‘JACK REACHER’

2.5 stars

(Action-thriller, PG-13, 130 minutes, playing at Carmike Cinema 12 and Regal Albany 7 Cinemas) Based on Lee Child’s novel “One Shot,” “Jack Reacher” is about an Iraq War sniper accused of mowing down a crowd of people in Pittsburgh. Reacher (Tom Cruise), as is his way, just shows up, “summoned” because of a connection with this sniper who snapped, first in Iraq and now, apparently, in Pittsburgh. He offers not to help, but to “bury this guy.” (Roger Moore, McClatchy-Tribune News Service)

‘THE HOBBIT’

2.5 stars

(Action-adventure, PG-13, 169 minutes playing at Carmike Cinema 12 and Regal Albany 7 Cinemas) A hobbit, Bilbo Baggins (Martin Freeman), leaves the comforts of hearth and home to join with a band of dwarves, other denizens of the fantastical Middle Earth, to save their land from the clutches of evil — all under the watchful eye of the good wizard Gandalf (Ian McKellen). At first, Bilbo seems an unlikely choice as one of the Middle Earth supergroup put together to defeat the dragon Smaug and restore the stout-hearted dwarves to their rightful ancestral home. But Bilbo, much like his nephew Frodo years later in “The Lord of the Rings,” ends up proving his worth, finding bravery deep in the heart of fear. (Cary Darling, Fort Worth Star-Telegram)

‘CHASING ICE’

3 stars

(Documentary, PG-13, 76 minutes, playing at Darkside Cinema) Heart-stopping in its coverage of the brave and risky attempt by a scientist named James Balog and his team of researchers on the Extreme Ice Survey, where “extreme” refers to their efforts almost more than to the ice. During repeated expeditions to Greenland, Iceland, Alaska and Montana, the team took stop-motion cameras and anchored them in place. We see glaciers retreating from ice mountains to expose the rock they rest on. One glacier loses the height in ice of the Empire State Building. (Roger Ebert, Universal Press Syndicate)

‘THE SESSIONS’

3.5 stars

(Drama, R, 95 minutes, playing at Darkside Cinema) Mark (John Hawkes) is 38 years old and after contracting polio, he has spent most of those years in an iron lung. He believes his time is running out. He would like to experience sexual intercourse with a woman at least once before he dies. He contacts Cheryl (Helen Hunt), a sex surrogate who explains the ground rules to Mark: They will have six meetings, no more. They are not working together in order to fall in love, but to achieve a specific physical purpose. She is kind and tactful, and so is Mark’s parish priest (William H. Macy), who guides him with compassion through this process. Astonishing performances, and not without humor. (Roger Ebert, Universal Press Syndicate)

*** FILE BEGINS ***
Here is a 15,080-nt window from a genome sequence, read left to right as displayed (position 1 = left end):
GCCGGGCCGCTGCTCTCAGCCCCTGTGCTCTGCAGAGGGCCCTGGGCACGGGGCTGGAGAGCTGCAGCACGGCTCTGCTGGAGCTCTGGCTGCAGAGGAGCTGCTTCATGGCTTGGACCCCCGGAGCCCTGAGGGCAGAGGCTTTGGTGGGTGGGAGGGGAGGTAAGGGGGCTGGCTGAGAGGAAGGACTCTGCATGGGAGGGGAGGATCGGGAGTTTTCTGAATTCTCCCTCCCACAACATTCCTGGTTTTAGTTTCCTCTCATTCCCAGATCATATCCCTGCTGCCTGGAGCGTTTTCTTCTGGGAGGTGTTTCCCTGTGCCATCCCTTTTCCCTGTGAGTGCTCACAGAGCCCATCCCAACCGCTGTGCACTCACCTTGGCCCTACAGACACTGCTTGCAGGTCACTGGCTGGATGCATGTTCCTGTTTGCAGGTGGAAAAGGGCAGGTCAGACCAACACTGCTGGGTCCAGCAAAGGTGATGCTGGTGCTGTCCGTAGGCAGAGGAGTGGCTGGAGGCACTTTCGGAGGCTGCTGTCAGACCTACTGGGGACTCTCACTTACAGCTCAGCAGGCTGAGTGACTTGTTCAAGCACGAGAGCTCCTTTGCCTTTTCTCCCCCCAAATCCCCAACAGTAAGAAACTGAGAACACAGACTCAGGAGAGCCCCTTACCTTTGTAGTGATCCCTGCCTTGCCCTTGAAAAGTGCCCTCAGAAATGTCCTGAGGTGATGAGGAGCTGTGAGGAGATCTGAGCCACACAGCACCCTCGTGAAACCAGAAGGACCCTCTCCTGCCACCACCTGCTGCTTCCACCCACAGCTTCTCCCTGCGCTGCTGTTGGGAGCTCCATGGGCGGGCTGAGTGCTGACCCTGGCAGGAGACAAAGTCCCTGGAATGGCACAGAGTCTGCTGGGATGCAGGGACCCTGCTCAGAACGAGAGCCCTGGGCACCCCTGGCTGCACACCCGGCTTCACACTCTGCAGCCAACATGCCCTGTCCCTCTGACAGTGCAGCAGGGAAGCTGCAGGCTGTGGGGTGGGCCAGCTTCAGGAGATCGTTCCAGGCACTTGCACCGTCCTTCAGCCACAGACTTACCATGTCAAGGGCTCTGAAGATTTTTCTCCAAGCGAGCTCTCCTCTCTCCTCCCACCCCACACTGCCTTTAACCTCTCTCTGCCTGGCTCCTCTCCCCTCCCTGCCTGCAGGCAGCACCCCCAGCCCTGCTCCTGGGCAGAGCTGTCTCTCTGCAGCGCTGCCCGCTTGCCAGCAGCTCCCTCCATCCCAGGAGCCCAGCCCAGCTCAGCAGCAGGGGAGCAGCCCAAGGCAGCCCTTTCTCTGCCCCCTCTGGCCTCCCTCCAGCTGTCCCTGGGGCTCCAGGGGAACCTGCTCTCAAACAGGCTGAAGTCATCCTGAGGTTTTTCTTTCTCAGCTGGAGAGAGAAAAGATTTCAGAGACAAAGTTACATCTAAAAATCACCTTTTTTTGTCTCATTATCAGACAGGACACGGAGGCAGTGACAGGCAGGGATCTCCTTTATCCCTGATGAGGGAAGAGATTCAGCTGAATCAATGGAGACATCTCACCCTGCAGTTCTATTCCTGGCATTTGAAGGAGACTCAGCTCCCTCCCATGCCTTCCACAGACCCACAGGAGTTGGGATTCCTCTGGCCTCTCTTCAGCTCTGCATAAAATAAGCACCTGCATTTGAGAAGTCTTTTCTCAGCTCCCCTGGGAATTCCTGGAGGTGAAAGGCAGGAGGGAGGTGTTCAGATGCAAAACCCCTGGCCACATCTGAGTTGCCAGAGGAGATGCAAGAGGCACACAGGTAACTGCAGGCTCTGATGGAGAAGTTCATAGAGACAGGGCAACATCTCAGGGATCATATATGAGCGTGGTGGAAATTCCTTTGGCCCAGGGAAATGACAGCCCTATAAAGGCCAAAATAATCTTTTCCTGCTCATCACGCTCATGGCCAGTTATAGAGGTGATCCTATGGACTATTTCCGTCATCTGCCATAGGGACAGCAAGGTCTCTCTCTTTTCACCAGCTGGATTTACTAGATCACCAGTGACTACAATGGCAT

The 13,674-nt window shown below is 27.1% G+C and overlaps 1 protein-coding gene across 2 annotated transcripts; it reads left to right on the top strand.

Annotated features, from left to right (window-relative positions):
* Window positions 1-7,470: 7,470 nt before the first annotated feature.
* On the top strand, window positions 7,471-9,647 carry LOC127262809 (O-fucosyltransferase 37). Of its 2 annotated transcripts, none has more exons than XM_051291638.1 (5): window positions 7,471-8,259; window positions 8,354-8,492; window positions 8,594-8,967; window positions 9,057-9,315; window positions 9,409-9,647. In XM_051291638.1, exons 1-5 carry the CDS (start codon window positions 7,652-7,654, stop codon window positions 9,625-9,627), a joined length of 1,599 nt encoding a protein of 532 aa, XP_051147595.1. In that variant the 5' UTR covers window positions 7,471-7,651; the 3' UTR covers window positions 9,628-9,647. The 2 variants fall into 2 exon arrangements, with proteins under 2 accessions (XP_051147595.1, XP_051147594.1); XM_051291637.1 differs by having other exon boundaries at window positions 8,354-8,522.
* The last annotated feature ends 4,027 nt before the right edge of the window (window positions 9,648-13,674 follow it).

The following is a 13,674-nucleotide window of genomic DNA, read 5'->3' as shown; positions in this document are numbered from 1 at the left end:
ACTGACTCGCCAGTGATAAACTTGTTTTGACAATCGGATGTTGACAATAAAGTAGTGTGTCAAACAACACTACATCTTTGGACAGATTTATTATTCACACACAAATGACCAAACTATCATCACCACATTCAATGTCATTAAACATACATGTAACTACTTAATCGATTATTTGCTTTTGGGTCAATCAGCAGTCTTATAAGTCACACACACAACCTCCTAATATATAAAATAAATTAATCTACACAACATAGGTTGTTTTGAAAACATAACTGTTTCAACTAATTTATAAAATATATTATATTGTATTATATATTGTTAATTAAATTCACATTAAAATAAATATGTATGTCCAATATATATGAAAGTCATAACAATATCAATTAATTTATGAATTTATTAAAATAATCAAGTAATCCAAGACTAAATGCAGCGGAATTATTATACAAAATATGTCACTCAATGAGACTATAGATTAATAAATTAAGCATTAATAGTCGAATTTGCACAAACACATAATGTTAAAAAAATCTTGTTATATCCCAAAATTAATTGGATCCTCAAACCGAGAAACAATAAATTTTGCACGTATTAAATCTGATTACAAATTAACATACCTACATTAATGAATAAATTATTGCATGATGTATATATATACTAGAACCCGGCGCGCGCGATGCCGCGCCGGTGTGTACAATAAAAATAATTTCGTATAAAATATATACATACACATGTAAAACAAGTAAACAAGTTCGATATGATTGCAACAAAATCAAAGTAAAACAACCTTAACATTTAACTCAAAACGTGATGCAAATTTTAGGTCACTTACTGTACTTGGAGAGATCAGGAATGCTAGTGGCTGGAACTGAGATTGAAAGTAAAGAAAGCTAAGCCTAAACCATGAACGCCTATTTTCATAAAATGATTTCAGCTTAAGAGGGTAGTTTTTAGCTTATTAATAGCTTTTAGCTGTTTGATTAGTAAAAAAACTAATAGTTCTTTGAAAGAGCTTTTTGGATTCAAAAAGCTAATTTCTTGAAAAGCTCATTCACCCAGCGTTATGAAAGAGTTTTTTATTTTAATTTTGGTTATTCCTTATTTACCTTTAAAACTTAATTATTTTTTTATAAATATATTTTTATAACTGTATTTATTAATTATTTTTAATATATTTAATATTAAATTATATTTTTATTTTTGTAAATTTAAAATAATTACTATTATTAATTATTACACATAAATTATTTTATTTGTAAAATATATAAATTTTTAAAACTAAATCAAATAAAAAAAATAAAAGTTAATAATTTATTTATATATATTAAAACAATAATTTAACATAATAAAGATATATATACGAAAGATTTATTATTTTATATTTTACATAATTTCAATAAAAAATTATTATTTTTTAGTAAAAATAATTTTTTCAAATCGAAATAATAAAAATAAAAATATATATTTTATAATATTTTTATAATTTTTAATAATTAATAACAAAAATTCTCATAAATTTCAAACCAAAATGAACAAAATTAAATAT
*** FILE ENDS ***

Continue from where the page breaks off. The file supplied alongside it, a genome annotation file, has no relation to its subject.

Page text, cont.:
‘LIFE OF PI’

4 stars

(Fantasy, PG, 125 minutes, playing at Carmike Cinema) A miraculous achievement of storytelling and a landmark of visual mastery. Inspired by a worldwide best-seller that seemed unfilmable, it is a triumph over its difficulties. It is also a moving spiritual achievement, a movie whose title could have been shortened to “Life.” The story involves the 227 days that its teenage hero (Suraj Sharma) spends drifting across the Pacific in the same lifeboat as a Bengal tiger. The movie quietly combines various religious traditions to enfold its story in the wonder of life. How remarkable that these two mammals, and the fish beneath them and birds above them, are all here. One of the year’s best. (Roger Ebert, Universal Press Syndicate)

‘RISE OF THE GUARDIANS’

3 stars

(Animated adventure, PG, 97 minutes, playing at Rio Theatre) Hyperactive 3D animated fantasy regarding the plight of Jack Frost, who nobody seems able to see. Called upon in a crisis to help the Guardians (Santa, the Easter Bunny, the Tooth Fairy, etc.), he saves the day. Younger children like the breakneck action, magical ability to fly, and the young hero who has tired of being overlooked. Their parents and older siblings may find the 97-minute running time quite long enough. (Roger Ebert, Universal Press Syndicate)

‘LINCOLN’

4 stars

(Drama, PG-13, 149 minutes, playing at Carmike Cinema 12) Steven Spielberg’s new film focuses on only a few months of Lincoln’s life, including the passage of the 13th Amendment ending slavery, the surrender of the Confederacy and his assassination. Rarely has a film attended more carefully to the details of politics. Daniel Day-Lewis creates a Lincoln who is calmly self-confident, patient and willing to play politics in a realistic way. Not about an icon of history, but about a president who was scorned by some of his opponents as a hayseed from the backwoods. He understood them better than they did him. Sure to win many Academy Award nominations. (Roger Ebert, Universal Press Syndicate)

‘SKYFALL’

4 stars

(Action, PG-13, 143 minutes, playing at the Pix Theatre) “Skyfall” triumphantly reinvents 007 in one of the best Bonds ever made. This is a full-blooded, joyous, intelligent celebration of a beloved cultural icon, with Daniel Craig taking full possession of a role he earlier played unconvincingly. The film at last provides a role worthy of Judi Dench, returning as M, who is one of the best actors of her generation. She is all but the co-star, with a lot of screen time, poignant dialogue, and a character who is far more complex and sympathetic than we expect. In this 50th year of the James Bond series, with the dismal “Quantum of Solace” (2008) still in our minds, I don’t know what I expected in Bond No. 23, but certainly not an experience this invigorating. If you haven’t seen a 007 for years, this is the time to jump back in. (Roger Ebert, Universal Press Syndicate)